For thousands of county residents, the Crow Wing County Fair means good food and carnival rides. For hundreds of others, it is a time to put their baking, canning, sewing or artistic skills to the test.
Five judges and 12 county staff members spent Tuesday afternoon and night judging the exhibits in the Fine Arts Building.
"You want to take the time to look at things carefully," said Marilyn Rabehl of Brainerd who examined the eggs, honey, dried goods and canned goods open class. She has been judging at local fairs for about 10 years.
Rabehl compared the egg color, shape and size consistency.
"It's presentation," Rabehl said when she decided the blue-ribbon winner. The entrant nestled the eggs in straw in a wicker basket.
Rabehl learned what a good egg presentation should look like while raising chickens for 4-H during her youth. Rabehl also learned to can with her mother for 4-H.
"Canning is such a science," Rabehl said.
The most important part of canning is the correct processing time. Food that is not processed long enough can cause food poisoning, Rabehl said.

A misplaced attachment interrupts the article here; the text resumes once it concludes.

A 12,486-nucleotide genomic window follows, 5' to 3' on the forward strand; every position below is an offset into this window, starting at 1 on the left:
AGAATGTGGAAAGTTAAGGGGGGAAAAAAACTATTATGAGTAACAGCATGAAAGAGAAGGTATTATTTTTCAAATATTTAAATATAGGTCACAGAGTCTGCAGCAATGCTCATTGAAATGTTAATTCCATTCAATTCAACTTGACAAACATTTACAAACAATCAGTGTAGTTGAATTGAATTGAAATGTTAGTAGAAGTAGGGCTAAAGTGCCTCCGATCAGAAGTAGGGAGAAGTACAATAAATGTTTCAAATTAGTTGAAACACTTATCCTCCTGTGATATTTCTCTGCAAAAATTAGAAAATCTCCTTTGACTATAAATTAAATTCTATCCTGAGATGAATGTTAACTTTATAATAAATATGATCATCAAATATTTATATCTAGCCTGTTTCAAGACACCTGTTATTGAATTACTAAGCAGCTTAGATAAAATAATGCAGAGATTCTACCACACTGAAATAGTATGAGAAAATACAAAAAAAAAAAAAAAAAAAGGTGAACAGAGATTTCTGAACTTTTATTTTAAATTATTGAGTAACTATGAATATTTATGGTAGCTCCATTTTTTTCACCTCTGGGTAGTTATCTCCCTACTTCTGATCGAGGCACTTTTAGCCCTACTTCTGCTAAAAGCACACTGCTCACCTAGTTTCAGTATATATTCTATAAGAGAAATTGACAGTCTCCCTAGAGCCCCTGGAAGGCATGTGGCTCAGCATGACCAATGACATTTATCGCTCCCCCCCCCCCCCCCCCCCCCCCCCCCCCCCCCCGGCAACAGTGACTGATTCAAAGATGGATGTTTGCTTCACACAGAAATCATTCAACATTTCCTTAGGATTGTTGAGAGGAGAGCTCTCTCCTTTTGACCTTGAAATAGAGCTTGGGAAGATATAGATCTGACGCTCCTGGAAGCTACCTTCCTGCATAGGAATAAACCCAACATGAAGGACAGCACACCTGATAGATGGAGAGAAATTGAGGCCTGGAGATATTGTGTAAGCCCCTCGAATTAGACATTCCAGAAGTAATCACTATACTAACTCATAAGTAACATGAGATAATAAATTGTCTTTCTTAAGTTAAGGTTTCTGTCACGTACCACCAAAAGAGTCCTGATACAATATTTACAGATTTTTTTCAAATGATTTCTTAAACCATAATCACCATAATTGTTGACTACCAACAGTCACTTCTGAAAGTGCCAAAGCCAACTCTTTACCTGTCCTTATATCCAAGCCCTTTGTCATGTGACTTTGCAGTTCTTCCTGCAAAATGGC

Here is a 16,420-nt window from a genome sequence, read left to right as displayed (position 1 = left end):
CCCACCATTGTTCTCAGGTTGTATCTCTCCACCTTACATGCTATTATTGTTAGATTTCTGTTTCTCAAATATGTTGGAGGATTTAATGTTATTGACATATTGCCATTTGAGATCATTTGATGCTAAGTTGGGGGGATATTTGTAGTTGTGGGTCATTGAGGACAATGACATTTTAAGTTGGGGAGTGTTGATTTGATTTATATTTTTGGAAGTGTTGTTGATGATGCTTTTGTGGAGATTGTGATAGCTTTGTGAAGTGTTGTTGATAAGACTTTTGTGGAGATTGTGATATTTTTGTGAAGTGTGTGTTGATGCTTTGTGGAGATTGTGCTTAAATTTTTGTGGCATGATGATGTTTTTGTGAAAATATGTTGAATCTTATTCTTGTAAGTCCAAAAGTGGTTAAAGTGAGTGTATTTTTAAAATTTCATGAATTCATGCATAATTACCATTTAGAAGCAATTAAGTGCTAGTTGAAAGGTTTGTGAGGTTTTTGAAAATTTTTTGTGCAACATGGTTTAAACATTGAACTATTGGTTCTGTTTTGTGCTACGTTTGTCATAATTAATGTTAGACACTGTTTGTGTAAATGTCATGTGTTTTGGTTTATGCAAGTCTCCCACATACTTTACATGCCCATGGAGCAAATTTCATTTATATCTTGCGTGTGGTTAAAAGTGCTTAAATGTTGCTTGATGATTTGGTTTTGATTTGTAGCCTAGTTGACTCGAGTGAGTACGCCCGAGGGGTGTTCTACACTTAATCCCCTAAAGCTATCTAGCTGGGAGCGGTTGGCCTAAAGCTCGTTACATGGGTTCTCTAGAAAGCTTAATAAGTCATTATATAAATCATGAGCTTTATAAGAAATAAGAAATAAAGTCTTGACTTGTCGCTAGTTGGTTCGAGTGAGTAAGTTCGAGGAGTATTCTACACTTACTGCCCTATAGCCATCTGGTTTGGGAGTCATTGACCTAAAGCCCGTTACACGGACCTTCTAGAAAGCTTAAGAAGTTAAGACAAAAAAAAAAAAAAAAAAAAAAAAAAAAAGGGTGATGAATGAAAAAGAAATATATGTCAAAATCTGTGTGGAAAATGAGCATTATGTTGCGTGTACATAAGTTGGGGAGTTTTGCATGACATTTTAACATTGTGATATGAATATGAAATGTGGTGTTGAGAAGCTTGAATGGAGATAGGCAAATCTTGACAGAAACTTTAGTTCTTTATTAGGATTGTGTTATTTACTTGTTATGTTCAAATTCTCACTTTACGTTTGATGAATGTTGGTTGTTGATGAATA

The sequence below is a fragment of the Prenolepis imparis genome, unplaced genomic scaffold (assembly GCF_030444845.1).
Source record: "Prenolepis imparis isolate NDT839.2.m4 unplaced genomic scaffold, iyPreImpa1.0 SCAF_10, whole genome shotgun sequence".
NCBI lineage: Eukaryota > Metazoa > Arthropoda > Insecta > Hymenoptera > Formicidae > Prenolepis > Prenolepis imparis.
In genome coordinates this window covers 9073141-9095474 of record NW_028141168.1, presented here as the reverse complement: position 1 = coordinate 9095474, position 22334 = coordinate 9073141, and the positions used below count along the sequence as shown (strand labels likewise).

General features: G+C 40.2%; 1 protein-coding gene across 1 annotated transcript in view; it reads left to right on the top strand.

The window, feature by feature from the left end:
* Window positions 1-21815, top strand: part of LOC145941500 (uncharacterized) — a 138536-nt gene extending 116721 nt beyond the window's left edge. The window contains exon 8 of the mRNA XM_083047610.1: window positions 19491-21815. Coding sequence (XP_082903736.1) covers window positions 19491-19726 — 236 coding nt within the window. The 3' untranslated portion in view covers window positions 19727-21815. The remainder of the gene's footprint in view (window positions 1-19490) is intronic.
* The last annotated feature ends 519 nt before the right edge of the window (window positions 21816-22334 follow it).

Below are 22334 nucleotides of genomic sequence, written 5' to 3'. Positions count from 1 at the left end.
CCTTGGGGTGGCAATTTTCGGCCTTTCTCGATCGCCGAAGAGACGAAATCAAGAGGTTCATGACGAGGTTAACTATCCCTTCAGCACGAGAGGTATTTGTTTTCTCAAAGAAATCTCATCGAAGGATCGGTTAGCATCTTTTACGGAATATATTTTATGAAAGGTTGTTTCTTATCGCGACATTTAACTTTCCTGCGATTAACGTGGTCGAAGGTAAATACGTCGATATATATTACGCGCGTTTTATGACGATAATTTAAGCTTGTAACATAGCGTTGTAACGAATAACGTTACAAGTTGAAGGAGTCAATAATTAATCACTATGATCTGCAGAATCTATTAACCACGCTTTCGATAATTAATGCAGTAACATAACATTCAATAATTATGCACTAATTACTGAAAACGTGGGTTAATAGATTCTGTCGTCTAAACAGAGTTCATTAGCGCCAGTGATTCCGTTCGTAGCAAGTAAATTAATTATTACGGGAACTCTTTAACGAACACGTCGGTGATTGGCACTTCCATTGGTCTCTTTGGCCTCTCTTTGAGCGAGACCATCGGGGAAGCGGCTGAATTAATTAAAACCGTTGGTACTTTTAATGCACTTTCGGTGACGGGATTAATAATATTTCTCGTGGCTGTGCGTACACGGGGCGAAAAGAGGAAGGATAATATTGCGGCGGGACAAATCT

She constantly checked USDA and University of Minnesota Extension canning guidelines to be sure each entrant used the correct processing time before considering the canned good for an award. For those canned properly, Rabehl examined each exhibit based on color, consistency, size, clarity and color.
"It's almost an art people don't do anymore," said Elaine Johnson, of Brainerd, who has canned since her youth. She judged the breads, cakes and cookies open class.
Sometimes the decisions are tough.
"I hope I don't have to have a reason for that," Rabehl said about a class of honey.
Johnson judged for the first time this year after going through judging training earlier this summer. She learned about baking and canning in 4-H and continues the skill.
"Who actually sits down and kneads and bakes bread anymore?" Johnson said.
She said she looks for the work that goes into each exhibit in addition to the moisture, flavor, texture, size and uniformity.
"They discourage you from tasting a lot of things," Johnson said. But sometimes you just have to, she added.
All the judges took a break during the afternoon to sample some of the baked goods.
Joyce Pappenfus of St. Cloud has been judging fairs for 34 years. She used to judge 10 to 12 fairs a summer, but this summer she is judging three.
She judged the quilts, crocheting and embroidery. She said she looks for quality workmanship, even stitching, appealing color, texture and fabrics and creativity.
Pappenfus said she enjoys judging because she gets to see what new ideas are out there. This year there were quilts with cotton blend fabrics that looked like leather and suede.
"I'm just really happy people are interested in entering at the county fair," Johnson said. "You don't have to be an expert to enter."
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